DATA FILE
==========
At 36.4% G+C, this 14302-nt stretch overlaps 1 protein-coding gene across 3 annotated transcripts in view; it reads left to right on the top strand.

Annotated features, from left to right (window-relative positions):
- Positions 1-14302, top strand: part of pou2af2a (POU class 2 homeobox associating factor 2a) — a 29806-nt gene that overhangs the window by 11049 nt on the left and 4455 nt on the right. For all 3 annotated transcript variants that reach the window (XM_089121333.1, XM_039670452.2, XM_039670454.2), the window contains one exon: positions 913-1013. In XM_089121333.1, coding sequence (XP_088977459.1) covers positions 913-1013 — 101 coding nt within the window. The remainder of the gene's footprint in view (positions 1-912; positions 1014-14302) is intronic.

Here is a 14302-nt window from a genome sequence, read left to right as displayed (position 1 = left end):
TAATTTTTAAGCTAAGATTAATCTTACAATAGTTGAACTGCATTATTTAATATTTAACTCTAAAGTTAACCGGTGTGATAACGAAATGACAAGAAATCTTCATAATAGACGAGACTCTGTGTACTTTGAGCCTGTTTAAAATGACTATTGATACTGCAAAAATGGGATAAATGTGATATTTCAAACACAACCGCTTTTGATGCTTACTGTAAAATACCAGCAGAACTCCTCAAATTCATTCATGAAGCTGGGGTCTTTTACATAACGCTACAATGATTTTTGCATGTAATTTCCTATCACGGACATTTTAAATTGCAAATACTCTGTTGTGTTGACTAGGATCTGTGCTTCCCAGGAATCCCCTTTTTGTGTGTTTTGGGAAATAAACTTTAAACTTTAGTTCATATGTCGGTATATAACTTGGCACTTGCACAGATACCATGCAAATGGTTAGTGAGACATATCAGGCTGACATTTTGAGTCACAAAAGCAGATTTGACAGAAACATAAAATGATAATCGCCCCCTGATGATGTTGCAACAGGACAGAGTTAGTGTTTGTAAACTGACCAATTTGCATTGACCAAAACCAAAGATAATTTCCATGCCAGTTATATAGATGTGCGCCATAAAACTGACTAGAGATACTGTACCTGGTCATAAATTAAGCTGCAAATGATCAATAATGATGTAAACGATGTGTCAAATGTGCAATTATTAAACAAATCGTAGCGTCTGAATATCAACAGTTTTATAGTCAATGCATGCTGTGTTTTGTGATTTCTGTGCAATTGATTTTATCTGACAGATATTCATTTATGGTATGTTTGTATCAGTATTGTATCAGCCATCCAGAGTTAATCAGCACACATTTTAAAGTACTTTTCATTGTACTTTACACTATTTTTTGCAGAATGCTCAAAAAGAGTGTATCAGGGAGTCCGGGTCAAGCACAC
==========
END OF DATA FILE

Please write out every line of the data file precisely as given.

At 36.4% G+C, this 14302-nt stretch overlaps 1 protein-coding gene across 3 annotated transcripts in view; it reads left to right on the top strand.

Annotated features, from left to right (window-relative positions):
- Positions 1-14302, top strand: part of pou2af2a (POU class 2 homeobox associating factor 2a) — a 29806-nt gene that overhangs the window by 11049 nt on the left and 4455 nt on the right. For all 3 annotated transcript variants that reach the window (XM_089121333.1, XM_039670452.2, XM_039670454.2), the window contains one exon: positions 913-1013. In XM_089121333.1, coding sequence (XP_088977459.1) covers positions 913-1013 — 101 coding nt within the window. The remainder of the gene's footprint in view (positions 1-912; positions 1014-14302) is intronic.

Here is a 14302-nt window from a genome sequence, read left to right as displayed (position 1 = left end):
TAATTTTTAAGCTAAGATTAATCTTACAATAGTTGAACTGCATTATTTAATATTTAACTCTAAAGTTAACCGGTGTGATAACGAAATGACAAGAAATCTTCATAATAGACGAGACTCTGTGTACTTTGAGCCTGTTTAAAATGACTATTGATACTGCAAAAATGGGATAAATGTGATATTTCAAACACAACCGCTTTTGATGCTTACTGTAAAATACCAGCAGAACTCCTCAAATTCATTCATGAAGCTGGGGTCTTTTACATAACGCTACAATGATTTTTGCATGTAATTTCCTATCACGGACATTTTAAATTGCAAATACTCTGTTGTGTTGACTAGGATCTGTGCTTCCCAGGAATCCCCTTTTTGTGTGTTTTGGGAAATAAACTTTAAACTTTAGTTCATATGTCGGTATATAACTTGGCACTTGCACAGATACCATGCAAATGGTTAGTGAGACATATCAGGCTGACATTTTGAGTCACAAAAGCAGATTTGACAGAAACATAAAATGATAATCGCCCCCTGATGATGTTGCAACAGGACAGAGTTAGTGTTTGTAAACTGACCAATTTGCATTGACCAAAACCAAAGATAATTTCCATGCCAGTTATATAGATGTGCGCCATAAAACTGACTAGAGATACTGTACCTGGTCATAAATTAAGCTGCAAATGATCAATAATGATGTAAACGATGTGTCAAATGTGCAATTATTAAACAAATCGTAGCGTCTGAATATCAACAGTTTTATAGTCAATGCATGCTGTGTTTTGTGATTTCTGTGCAATTGATTTTATCTGACAGATATTCATTTATGGTATGTTTGTATCAGTATTGTATCAGCCATCCAGAGTTAATCAGCACACATTTTAAAGTACTTTTCATTGTACTTTACACTATTTTTTGCAGAATGCTCAAAAAGAGTGTATCAGGGAGTCCGGGTCAAGCACAC